Although the D5100’s images might appear slightly grainier than pics from cameras like the 60D, it is primarily due to how Canon’s default noise reduction is more aggressive than Nikon’s. Despite being ‘noisier,’ the Nikon’s picture manages to convey more of a textured feel. These samples are 100% crops of a studio test scene which you can navigate through at DPReview’s site, and compare against other cameras if you’re interested.

You can quantify the noisiness of an image by taking a picture of a known sample and comparing it against what you get out of the camera. The difference between what you see and what you get can be graphed on a logarithmic scale (since ISO is measured as such). The Y-axis represents signal to noise ratio, higher scores mean truer representations. From DxOMark, we have a comparison between the D5100, 60D, and K-5.

What this chart shows is that at every sensitivity setting, the D5100 preserves more of the original “signal” (image) than the 60D. These results hold true against the 7D and T3i, by the way. It’s not to say they don’t produce usable images, but the D5100 can maintain a clearer image across all condition (assuming you have comparable lenses). It also demonstrates the fact that the K-5 and the D5100 share a common image sensor pedigree, but the K-5 pulls ahead in the expanded ISO range that few dare ever use.

There are other charts on DxOMark that include things like dynamic range and such, but I’ll leave them to you to pursue. Just click on the SNR screenshot and it’ll take you to the comparison page. In short, for those of you too lazy to make more than one mouse click in your exploration of camera nuances, the D5100 holds up well against the best of the best of consumer SLR’s in all categories.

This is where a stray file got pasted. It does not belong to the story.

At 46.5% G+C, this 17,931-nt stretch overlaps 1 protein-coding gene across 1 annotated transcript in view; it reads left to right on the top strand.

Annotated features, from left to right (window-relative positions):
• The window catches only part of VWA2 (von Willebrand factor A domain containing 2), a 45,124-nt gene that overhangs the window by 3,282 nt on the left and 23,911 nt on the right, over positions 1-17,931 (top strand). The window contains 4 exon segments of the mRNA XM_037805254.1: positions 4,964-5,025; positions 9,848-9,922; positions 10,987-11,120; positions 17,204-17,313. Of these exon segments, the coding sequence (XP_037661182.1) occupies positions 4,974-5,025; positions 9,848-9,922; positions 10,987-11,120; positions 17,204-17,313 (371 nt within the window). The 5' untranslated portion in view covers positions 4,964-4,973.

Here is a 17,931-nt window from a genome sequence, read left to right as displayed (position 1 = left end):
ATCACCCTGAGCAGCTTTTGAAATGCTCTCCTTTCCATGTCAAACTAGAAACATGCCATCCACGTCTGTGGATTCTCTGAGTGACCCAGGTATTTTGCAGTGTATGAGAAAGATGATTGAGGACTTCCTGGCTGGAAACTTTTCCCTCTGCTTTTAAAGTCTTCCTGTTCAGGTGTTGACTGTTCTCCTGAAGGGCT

Winner in terms of image quality in sub $2000 market: D5100, as well as D7000, Pentax K-5, and random Sony cameras which I already discounted.

This leaves a few miscellaneous things to consider, like features and ergonomics. The D5100 from reviews and brief use, isn’t bad. It doesn’t have all the bells and whistles (read: buttons and knobs) that a camera like my old K20d had, which means it’ll be a little slower in changing settings. Software wise it’s no slouch, as it has tricks like Auto HDR and more gimmicky effects bundled in. So in short, although there’s always room for improvement, the D5100 is quite capable on it’s own which should not be a problem if you’re flexible and open your mind.

Which leads me to my conclusion, a mixture of opinion and science, the Nikon D5100 is the best consumer SLR for picky-people-who-like-milking-every-detail-out-of-a-picture-in-photoshop, but wallet conscious buyers as of spring 2011.

Note about comparisons: I kept Pentax in the charts because although I'm more than ready to jump ship to another brand, staying with Pentax would save me $250 in recycling old lenses. Unfortunately Pentax has 2 models in it's lineup: a $600 camera, and a $1400 one. Neither one was a good fit, in my opinion. Also, the 60D is not the 600D, which is also the T3i. Canon's pricing indicates they think it's better than the T3i, but in reality, aside from minor nuances like build quality and a few features, they perform about the same. Oh and you might notice that the 7D comparison image from DPReview isn't identical to all the others. It's because the studio set naturally shifted between 2009 to present day. It happens.